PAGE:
DURHAM, N.C. — Juking and twisting, avoiding stick checks and shoves, attackmen for the Duke men's lacrosse team were unstoppable Saturday afternoon.
Scoring in droves, they led the Blue Devils to an 18-5 win over Johns Hopkins at Koskinen Stadium, securing their first NCAA tournament victory over the vaunted Blue Jays program since 1997.
The No. 5 seeded Devils (13-4) advanced to the second round of the NCAA tournament, where they await the winner of today's game between No. 4 seed North Carolina and Delaware.
Leading 6-4 midway through the second period, the Devils stormed on a 12-0 scoring run and comfortably pulled away from the Blue Jays (7-8).
"They played at a different level than we did today," Johns Hopkins coach Dave Pietramala said. "We were outplayed."
That's unusual for the Blue Jays, winners of nine NCAA titles, who last captured the championship in 2007.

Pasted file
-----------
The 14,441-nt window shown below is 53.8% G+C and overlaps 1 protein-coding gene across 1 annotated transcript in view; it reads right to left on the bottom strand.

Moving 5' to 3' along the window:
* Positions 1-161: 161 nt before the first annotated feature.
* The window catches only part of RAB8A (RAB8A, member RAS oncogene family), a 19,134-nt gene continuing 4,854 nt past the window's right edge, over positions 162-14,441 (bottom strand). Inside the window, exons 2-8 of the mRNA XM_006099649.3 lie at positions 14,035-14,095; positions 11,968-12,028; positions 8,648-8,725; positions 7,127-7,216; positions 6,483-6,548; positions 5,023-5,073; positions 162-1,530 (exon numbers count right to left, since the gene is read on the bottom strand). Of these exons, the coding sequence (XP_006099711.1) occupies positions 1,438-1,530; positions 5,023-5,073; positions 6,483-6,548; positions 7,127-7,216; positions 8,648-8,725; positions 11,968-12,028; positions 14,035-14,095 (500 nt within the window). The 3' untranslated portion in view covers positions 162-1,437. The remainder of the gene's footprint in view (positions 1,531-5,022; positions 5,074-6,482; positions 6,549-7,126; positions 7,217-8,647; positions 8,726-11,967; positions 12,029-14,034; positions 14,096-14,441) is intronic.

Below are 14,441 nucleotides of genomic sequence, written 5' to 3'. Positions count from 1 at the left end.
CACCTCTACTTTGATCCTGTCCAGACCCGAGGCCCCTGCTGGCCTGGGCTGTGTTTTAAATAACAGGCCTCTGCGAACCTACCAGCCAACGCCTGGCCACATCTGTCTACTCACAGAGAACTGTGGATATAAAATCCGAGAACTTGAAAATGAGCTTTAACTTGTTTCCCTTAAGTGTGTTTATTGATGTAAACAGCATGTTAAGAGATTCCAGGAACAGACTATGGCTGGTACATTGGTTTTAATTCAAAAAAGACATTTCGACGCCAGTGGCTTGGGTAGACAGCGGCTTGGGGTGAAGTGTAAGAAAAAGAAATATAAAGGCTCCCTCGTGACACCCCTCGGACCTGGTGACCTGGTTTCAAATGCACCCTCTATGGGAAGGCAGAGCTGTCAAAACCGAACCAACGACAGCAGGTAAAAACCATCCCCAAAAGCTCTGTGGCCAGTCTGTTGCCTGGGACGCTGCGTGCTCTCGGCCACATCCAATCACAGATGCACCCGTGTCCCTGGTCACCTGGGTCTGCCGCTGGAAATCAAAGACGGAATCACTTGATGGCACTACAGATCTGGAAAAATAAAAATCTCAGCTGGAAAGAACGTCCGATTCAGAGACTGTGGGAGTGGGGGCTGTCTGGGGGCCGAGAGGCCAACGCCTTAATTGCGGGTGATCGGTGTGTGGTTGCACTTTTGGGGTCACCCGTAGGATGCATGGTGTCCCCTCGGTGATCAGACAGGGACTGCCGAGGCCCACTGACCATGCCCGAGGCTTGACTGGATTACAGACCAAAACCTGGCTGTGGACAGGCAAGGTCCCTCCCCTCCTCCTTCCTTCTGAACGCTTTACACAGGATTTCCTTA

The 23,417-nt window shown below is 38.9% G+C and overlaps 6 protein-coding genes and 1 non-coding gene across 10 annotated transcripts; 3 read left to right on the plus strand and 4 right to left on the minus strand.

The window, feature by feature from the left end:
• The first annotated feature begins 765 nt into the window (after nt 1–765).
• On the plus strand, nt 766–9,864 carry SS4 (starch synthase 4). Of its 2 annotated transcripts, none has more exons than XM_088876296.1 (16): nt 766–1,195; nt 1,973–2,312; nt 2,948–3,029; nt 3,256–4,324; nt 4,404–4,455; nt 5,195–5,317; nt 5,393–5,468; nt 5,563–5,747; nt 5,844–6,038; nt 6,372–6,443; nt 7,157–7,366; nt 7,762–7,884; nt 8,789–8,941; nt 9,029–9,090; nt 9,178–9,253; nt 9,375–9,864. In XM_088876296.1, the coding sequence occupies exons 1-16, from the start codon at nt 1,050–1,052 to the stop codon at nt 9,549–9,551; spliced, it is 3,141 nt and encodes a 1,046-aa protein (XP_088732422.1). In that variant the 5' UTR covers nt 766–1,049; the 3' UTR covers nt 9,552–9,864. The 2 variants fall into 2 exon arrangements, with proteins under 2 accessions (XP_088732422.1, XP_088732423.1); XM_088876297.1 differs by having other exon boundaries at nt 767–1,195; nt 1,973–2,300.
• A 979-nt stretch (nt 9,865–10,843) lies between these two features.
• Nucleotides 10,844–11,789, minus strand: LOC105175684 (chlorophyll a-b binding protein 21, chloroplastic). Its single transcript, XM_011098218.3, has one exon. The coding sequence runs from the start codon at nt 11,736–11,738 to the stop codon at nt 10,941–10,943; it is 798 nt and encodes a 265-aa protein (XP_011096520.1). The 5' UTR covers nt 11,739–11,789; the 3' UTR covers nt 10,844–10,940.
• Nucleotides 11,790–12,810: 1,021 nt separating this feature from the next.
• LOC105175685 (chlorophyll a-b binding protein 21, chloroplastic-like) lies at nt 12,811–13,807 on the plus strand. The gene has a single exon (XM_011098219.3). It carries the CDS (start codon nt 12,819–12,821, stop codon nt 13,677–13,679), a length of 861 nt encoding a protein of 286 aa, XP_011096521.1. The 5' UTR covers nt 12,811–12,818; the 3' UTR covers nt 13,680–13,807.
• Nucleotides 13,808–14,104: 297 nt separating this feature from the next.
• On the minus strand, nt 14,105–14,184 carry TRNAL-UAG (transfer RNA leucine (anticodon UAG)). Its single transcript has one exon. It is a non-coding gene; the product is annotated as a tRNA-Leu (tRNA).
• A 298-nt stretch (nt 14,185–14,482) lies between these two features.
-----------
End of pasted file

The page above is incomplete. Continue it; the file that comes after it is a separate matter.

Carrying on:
While the Blue Jays have never missed an NCAA tournament — qualifying for 39 in a row — this season proved challenging, as they integrated freshmen and sophomores into the lineup.
It took a 9-6 victory over Loyola in their season finale for the Blue Jays to earn a berth in Saturday's first round. That victory marked just the second time Hopkins has needed a season-finale win to be eligible for the tournament.
Against the Devils, the Blue Jays seemed to revert to the errors and gaffes that marked their play earlier in the season. They fumbled passes and appeared soft on faceoffs. They took poor angles and were knocked off-balance by thunderous hits.
"We rushed our shots," Hopkins senior Steven Boyle said. "They were good defensively. They were picking off passes."
Bombarding their opponents with 40 shots, the Devils scored from every angle, finding success on set plays and freelance looks alike.
"The goal looked about as big as the ocean," said Duke senior Max Quinzani, who led Duke with four goals and has 61 this season.
Fellow senior Ned Crotty added six assists and two goals, while Steve Schoeffel pumped in three goals. Zach Howell and Mike Catalino each scored two goals.
The Devils attacked faceoffs, scooped ground balls and were simply more aggressive on offense than their opponents.
Facing 15 shots, Duke goalie Mike Rock made two saves. The team's defense helped his cause, with the Devils checking and roughing up their opponents at every turn.
These teams last met in the 2008 NCAA semifinals.